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Lyotropic liquid crystal



A liquid crystalline material is called lyotropic if phases having long-ranged orientational order are induced by the addition of a solvent. Historically the term was used to describe materials composed of amphiphilic molecules. Such molecules comprise a water-loving 'hydrophilic' head-group (which may be ionic or non-ionic) attached to a water-hating 'hydrophobic' group. Typical hydrophobic groups are saturated or unsaturated hydrocarbon chains. Examples of amphiphilic compounds are the salts of fatty acids, phospholipids. Many simple amphiphiles are used as detergents.

Additional recommended knowledge


Amphiphile Self-Assembly

Amphiphilic molecules form aggregates through a self-assembly process that is driven by the 'hydrophobic effect' when they are mixed with a solvent, which is usually water. The aggregates formed by amphiphilic molecules are characterised by structures in which the hydrophilic head-groups shield the hydrophobic chains from contact with water. For most lyotropic systems aggregation occurs only when the concentration of the amphiphile exceeds a critical concentration (known variously as the 'critical micellar concentration (CMC)' or the 'critical aggregation concentration (CAC)'. Micellar solutions are often denoted by the symbol L1.

Above the CMC (or CAC) the self-assembled amphiphile aggregates exist as independent entities, in equilibrium with monomeric amphiphiles in solution, and with no long ranged orientational or positional (translational) order. These dispersions are generally referred to as 'micellar solutions', the constituent aggregates being known as 'micelles', and are 'isotropic' phases (i.e. not liquid crystalline). True lyotropic liquid crystalline phases are formed as the concentration of amphiphile in water is increased beyond the point where the micellar aggregates are forced to be disposed regularly in space. For amphiphiles that consist of a single hydrocarbon chain the concentration at which the first liquid crystalline phases are formed is typically in the range 25-30 wt%.


Liquid Crystalline Phases and Composition/Temperature

The simplest liquid crystalline phase that is formed by spherical micelles is the 'micellar cubic', denoted by the symbol I1. This is a highly viscous, optically isotropic phase in which the micelles are arranges on a cubic lattice. At higher amphiphile concentrations the micelles fuse to form cylindrical aggregates of indefinite length, and these cylinders are arranged on a long-ranged hexagonal lattice. This lyotropic liquid crystalline phase is known as the 'hexagonal phase', or more specifically the 'normal topology' hexagonal phase and is generally denoted by the symbol HI. At higher concentrations of amphiphile the 'lamellar phase' is formed. This phase is denoted by the symbol Lα. This phase is comprised of amphiphilic molecules arranged in bilayer sheers separated by layers of water. Each bilayer is a prototype of the arrangement of lipids in cell membranes. For most amphiphiles that consist of a single hydrocarbon chain, one or more phases having complex architectures are formed at concentrations that are intermediate between those required to form a hexagonal phase and those that lead to the formation of a lamellar phase. Often this intermediate phase is a bicontinuous cubic phase.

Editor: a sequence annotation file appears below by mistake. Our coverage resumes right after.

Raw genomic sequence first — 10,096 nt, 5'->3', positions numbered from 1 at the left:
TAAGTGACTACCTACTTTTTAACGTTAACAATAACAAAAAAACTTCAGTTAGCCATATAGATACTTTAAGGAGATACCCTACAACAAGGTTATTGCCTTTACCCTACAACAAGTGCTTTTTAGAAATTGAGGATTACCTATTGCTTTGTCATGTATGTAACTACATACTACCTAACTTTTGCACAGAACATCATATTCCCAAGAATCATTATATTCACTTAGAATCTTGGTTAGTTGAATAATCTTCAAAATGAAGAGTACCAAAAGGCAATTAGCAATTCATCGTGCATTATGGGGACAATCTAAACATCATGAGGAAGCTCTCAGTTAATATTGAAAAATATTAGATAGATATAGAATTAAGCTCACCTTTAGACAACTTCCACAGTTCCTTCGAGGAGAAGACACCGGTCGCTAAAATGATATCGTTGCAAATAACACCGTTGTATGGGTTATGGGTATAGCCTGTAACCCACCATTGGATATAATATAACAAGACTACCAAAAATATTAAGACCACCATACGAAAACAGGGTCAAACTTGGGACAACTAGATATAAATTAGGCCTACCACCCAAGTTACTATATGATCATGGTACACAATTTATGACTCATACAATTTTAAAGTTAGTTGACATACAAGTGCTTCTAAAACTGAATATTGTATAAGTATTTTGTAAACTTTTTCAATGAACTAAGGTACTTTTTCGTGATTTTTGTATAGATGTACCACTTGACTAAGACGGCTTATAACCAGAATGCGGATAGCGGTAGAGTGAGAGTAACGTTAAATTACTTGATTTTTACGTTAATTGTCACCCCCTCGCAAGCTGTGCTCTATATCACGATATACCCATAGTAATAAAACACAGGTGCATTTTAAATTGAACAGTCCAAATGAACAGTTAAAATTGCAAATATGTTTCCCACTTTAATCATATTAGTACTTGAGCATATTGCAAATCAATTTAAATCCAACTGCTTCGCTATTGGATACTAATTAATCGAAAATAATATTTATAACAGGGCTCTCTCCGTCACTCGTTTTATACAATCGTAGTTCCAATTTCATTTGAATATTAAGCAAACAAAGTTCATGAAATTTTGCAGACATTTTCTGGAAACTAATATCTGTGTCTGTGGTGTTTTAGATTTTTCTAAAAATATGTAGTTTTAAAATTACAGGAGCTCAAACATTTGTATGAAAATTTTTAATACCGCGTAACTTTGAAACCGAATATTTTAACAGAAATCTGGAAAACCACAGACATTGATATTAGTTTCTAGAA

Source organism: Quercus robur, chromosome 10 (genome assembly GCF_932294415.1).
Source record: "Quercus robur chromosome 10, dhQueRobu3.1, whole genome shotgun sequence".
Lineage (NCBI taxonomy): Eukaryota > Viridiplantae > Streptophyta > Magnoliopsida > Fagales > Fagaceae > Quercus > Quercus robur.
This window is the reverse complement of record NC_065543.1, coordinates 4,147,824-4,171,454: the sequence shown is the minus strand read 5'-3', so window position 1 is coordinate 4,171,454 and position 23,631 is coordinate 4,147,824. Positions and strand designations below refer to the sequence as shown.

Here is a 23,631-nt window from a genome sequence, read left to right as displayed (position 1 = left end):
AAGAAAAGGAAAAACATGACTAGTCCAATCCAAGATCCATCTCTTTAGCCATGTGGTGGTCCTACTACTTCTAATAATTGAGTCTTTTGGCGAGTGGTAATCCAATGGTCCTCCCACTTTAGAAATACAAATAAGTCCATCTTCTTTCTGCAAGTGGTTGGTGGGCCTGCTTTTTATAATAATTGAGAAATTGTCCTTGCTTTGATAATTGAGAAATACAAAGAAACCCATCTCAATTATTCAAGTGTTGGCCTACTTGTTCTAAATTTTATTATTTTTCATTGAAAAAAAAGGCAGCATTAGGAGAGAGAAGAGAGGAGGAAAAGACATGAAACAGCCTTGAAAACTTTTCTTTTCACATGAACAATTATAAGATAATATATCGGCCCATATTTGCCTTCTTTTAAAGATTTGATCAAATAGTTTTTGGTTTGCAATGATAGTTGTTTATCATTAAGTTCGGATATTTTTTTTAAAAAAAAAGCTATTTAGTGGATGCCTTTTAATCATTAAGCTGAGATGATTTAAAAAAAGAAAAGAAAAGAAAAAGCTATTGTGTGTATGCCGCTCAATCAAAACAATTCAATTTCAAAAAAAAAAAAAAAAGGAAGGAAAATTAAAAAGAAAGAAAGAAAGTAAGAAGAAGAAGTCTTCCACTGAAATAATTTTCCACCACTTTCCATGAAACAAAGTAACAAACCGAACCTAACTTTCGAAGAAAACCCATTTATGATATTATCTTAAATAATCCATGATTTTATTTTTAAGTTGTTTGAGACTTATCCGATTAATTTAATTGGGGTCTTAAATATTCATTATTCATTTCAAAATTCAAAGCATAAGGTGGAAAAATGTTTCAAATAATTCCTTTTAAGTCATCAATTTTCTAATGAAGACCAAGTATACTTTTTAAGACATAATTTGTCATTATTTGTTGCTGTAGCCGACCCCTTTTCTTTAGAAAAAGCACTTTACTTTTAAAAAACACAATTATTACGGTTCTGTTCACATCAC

Schematic showing the aggragation of amphiphiles into micelles and then into lyotropic liquid crystalline phases as a function of amphiphile concentration and of temperature.

In principle, increasing the amphiphile concentration beyond the point where lamellar phases are formed would lead to the formation of the inverse topology lyotropic phases, namely the inverse cubic phases, the inverse hexagonal phase (HII) and the inverse micellar cubic phase. In practice inverse topology phases are more readily formed by amphiphiles that have at least two hyrocarbon chains attached to a headgroup. The most abundant phospholipids that are found in cell membranes of mammalian cells are examples of amphiphiles that readily form inverse topology lyotropic phases.


References

    • Laughlin R.G. (1996). The Aqueous Phase Behaviour of Surfactants. London: Academic Press. ISBN 0-12-437760-2. 
    • Fennell Evans D. and Wennerström H. (1999). The Colloidal Domain. New York: Wiley VCH. ISBN 0-471-24247-0. 
     
    This article is licensed under the GNU Free Documentation License. It uses material from the Wikipedia article "Lyotropic_liquid_crystal". A list of authors is available in Wikipedia.
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